Chocolate Bar Cake

Why These Flavors Work

This cake is really a candy bar disguised as a cake. This item was developed with the intention of having a shelf-stable cake with components that would emulate a cake but not be perishable. For example, the bubble chocolate acts as a texture component but also as if it were a light mousse. The praline cream is also acting as a creamy component but without the water content that would make it perishable.

The richness of the hazelnut praline can be cut with acidic flavors such as those of citrus fruit, in this case Meyer lemon. The citrus with the nuts and the chocolate make for an organized “randomness” of flavors that connect well to each other. Even though they are each very distinct, they all benefit from each other’s presence.




Assembly Instructions

  1. Once the shell has been cast into the mold and the chocolate has crystallized, make the bubble chocolate. For the recipe and procedure; make a half recipe or one 1-l/1.04-quart canister for all 4 entremets. Portion the bubble chocolate into the mold to fill up to 1.25 cm/.5 in. Let it crystallize before applying the next layer.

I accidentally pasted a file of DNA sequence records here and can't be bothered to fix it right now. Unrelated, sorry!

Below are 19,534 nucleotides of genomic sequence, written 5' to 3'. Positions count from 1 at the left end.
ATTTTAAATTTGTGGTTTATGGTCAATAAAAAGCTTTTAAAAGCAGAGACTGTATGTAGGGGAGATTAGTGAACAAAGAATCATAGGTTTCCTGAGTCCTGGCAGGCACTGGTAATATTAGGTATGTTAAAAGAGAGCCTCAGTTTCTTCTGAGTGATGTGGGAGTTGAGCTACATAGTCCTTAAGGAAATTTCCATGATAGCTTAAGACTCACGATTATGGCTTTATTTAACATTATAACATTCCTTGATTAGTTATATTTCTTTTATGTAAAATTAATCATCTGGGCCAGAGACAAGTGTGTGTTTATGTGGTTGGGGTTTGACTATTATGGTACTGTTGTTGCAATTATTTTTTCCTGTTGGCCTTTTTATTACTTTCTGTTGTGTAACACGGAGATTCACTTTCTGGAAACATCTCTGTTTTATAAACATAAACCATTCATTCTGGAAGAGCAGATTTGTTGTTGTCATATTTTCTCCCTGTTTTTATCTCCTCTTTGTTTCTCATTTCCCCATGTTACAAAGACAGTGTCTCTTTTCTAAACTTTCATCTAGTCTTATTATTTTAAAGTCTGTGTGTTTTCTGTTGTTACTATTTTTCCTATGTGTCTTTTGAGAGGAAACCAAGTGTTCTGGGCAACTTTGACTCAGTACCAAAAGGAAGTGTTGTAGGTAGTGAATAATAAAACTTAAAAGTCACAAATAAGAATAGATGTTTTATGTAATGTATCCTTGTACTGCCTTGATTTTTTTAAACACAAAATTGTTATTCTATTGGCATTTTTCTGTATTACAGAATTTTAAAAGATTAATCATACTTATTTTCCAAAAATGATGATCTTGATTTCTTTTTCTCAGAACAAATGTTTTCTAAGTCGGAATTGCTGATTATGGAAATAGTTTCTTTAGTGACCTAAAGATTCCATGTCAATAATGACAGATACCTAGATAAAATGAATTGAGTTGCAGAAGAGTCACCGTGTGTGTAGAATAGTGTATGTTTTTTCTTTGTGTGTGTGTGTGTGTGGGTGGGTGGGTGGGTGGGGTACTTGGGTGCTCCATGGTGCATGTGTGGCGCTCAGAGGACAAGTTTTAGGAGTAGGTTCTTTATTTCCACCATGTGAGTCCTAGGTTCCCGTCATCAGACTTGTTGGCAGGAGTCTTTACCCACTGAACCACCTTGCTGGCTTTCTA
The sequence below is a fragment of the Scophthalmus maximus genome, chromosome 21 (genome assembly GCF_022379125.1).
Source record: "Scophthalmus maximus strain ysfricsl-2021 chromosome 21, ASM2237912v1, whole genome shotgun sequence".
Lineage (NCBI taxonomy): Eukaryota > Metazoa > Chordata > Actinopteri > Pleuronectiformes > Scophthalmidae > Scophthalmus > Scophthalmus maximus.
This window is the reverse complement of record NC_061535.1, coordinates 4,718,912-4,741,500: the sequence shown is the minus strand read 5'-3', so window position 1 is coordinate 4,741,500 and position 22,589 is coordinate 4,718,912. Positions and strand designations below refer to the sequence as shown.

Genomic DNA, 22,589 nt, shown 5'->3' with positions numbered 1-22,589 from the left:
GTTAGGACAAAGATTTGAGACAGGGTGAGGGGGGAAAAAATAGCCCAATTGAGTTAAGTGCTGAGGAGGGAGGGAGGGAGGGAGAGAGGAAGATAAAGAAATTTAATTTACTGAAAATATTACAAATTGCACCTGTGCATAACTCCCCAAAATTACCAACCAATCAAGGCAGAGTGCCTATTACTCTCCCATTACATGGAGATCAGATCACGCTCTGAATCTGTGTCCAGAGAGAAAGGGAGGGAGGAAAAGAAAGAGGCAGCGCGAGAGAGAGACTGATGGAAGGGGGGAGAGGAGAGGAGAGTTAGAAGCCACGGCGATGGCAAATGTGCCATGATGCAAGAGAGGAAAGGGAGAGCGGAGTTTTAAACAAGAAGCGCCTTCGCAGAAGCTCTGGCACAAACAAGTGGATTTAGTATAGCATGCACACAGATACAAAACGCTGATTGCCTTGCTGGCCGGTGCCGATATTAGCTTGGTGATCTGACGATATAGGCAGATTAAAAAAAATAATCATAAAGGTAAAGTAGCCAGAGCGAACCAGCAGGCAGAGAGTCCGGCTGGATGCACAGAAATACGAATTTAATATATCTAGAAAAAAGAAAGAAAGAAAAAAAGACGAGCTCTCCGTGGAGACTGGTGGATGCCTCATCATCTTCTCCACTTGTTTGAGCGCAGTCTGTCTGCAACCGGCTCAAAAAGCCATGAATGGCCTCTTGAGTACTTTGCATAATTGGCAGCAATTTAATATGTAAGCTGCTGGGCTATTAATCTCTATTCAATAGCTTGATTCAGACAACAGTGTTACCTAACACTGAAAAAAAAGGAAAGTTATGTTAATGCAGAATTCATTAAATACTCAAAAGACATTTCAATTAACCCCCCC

2. Pipe about 200 g/7.05 oz of the praline cream on top of the bubble chocolate to fill each bar 5 mm/.2 in.
  3. Place the triangle of Meyer lemon pâte de fruit on top of the praline cream. Place the triangle of angel food cake on top of the pâte de fruit. Cap the mold with tempered chocolate.
  4. Apply the royal icing using a stencil (see Resources); spread the royal icing over the stencil and even it out using an offset spatula. Lift the stencil away carefully.
  5. Allow the royal icing to dry at room temperature for about 2 hours.

  6. Melt 30 g/1.06 oz of antique gold–colored cocoa butter and pour it into the canister of an airbrush. Airbrush the bar with the cocoa butter, spraying on one side only (you do not need to coat the entire bar).
  7. Reserve in a cool dry place, preferably enclosed. Discard after 2 weeks.